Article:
Not an easy read, this. The style is experimental, with prose that mimics the way we think rather than the way we’d normally tell a story. So there’s a lot of jumping around from memory to memory by association rather than logic or chronology. The sentences are often long and winding, with digressions and then digressions within digressions, and often the narrator contradicts himself or changes his mind, or says there’s really no way to tell anyway, and just as often it’s not even clear who the narrator is or what story he’s telling at what period of time.
The overall effect is at first simply confusing and then, when you get used to it, powerfully disorientating. It’s a book I had to concentrate on more than usual, and even then I always felt on edge, never knowing when in mid-sentence the story would shift to something completely different. Often the shifts were so subtle that for a few lines I thought I was still in the main scene on the Flanders Road in World War Two, when in fact things had changed and we were at an earlier stage of the war when dead characters were still alive, or we were later when the war’s over and one of the characters was meeting his dead comrade’s widow, or we had gone back 200 years to the story of a distant ancestor who blew his brains out.
Did I enjoy reading it? I have to be honest and say not really. But, on the other hand, I don’t regret reading it at all. I read it because Romanian writer Cosmin Manolache listed Claude Simon as one of his influences in the book Best European Fiction 2010, and I liked Manolache’s story so thought I would try this. I did find it an interesting experiment, and one which made me think and question, which is always good. Claude Simon is apparently part of the nouveau roman school of French writers in the 1950s and 60s who tried to find ways of departing from the traditional story-telling techniques, which they saw as imposing an artificial order on events which are really senseless. But isn’t that what a writer is supposed to do – to interpret events, to select from the random chaotic mess of reality and use certain skills and techniques to shape it into a story? Yes, it is artificial in a sense, and bad novels can drastically oversimplify the world, but what do we gain by abandoning the attempt altogether?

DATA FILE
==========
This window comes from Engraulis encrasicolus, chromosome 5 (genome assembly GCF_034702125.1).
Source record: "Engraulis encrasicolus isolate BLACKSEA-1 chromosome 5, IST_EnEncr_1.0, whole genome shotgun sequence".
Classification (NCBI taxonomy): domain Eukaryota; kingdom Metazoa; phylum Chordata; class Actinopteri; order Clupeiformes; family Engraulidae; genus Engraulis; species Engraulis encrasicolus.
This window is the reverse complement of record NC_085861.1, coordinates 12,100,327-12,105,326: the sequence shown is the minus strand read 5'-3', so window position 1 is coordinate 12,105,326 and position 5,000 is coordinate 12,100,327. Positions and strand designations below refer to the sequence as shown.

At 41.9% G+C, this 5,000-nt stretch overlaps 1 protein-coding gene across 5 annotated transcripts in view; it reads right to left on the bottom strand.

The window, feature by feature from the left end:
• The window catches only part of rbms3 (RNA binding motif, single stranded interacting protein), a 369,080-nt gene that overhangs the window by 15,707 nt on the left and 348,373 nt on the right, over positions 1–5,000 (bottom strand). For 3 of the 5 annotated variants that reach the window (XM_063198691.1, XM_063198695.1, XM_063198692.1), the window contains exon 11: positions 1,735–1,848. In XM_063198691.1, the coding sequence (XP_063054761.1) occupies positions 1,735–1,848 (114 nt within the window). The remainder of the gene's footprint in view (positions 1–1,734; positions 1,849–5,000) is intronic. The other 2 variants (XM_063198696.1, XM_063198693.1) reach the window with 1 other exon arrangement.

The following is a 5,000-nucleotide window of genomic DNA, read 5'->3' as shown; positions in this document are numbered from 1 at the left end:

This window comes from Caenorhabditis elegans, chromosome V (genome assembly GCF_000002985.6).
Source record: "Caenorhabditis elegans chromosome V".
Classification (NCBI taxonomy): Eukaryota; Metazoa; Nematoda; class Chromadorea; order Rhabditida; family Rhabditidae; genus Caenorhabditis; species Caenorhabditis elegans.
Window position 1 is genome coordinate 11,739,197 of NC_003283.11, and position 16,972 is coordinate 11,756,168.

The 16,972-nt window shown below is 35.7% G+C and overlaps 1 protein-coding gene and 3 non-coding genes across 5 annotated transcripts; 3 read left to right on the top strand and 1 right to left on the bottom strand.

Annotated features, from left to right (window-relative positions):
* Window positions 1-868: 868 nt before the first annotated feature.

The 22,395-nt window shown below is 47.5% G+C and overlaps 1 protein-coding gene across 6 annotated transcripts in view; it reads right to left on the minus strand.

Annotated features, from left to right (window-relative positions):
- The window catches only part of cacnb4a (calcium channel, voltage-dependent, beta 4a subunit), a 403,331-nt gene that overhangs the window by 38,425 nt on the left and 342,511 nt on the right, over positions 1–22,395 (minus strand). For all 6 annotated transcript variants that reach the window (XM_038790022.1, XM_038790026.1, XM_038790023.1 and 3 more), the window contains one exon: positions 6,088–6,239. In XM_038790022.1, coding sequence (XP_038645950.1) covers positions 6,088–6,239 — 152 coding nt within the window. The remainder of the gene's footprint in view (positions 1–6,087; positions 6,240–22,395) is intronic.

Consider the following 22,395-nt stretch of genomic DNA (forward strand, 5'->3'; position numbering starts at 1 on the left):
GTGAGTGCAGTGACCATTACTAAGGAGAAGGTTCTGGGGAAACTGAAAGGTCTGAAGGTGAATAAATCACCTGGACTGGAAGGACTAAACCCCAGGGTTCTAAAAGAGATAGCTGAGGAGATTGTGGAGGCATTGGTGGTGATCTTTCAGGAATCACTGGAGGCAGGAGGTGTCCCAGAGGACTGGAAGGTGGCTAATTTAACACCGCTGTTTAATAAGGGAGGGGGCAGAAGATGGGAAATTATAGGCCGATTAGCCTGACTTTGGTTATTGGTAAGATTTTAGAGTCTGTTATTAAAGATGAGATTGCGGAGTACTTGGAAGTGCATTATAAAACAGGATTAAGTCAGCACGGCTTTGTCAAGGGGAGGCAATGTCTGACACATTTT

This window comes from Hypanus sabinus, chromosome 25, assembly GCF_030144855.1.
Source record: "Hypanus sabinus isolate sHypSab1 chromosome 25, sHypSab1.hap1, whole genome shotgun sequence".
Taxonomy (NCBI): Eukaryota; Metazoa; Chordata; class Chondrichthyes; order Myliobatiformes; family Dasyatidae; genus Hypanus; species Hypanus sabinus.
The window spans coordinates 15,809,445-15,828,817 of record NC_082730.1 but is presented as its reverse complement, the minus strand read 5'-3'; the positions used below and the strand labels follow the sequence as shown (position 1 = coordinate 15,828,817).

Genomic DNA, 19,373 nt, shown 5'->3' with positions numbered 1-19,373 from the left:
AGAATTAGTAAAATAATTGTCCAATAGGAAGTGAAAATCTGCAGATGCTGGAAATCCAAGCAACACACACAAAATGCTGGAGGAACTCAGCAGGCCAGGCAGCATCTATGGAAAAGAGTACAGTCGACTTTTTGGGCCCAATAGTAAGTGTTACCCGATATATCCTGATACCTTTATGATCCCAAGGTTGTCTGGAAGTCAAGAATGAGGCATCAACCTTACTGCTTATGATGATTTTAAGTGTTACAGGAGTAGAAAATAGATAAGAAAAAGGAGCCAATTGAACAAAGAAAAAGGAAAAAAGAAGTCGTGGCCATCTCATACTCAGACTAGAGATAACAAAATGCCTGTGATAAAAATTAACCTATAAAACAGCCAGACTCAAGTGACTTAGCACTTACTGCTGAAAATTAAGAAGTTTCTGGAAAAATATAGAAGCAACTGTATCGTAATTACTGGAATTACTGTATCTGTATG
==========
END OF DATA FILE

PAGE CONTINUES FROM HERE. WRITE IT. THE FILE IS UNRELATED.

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Well, I suppose maybe we do gain that sense of disorientation and questioning, maybe we think a little more about the novels we read, and maybe that’s beneficial. Claude Simon won the Nobel Prize for his efforts, and I can see why – it is quite an achievement. But still I’m glad that this technique remained an experiment, and that most of the novels I read do have such artificial elements as plot, logic, chronology, clarity, helpful punctuation, etc. To give you a little taste, here’s the first sentence:
He was holding a letter in his hand, he raised his eyes looked at me then the letter again then once more at me, behind him I could see the red mahogany ochre blurs of the horses being led to the watering trough, the mud was so deep you sank into it up to your ankles but I remember that during the night it had frozen suddenly and Wack came into the bedroom with the coffee saying The dogs ate up the mud, I had never heard the expression, I could almost see the dogs, some kind of infernal, legendary creatures their mouths pink-rimmed their wolf fangs cold and white chewing up the black mud in the night’s gloom, perhaps a recollection, the devouring dogs cleaning, clearing away: now the mud was grey and we twisted our ankles running, late as usual for morning call, almost tripping in the deep tracks left by the hoofs and frozen hard as stone, and a moment later he said Your mother’s written me.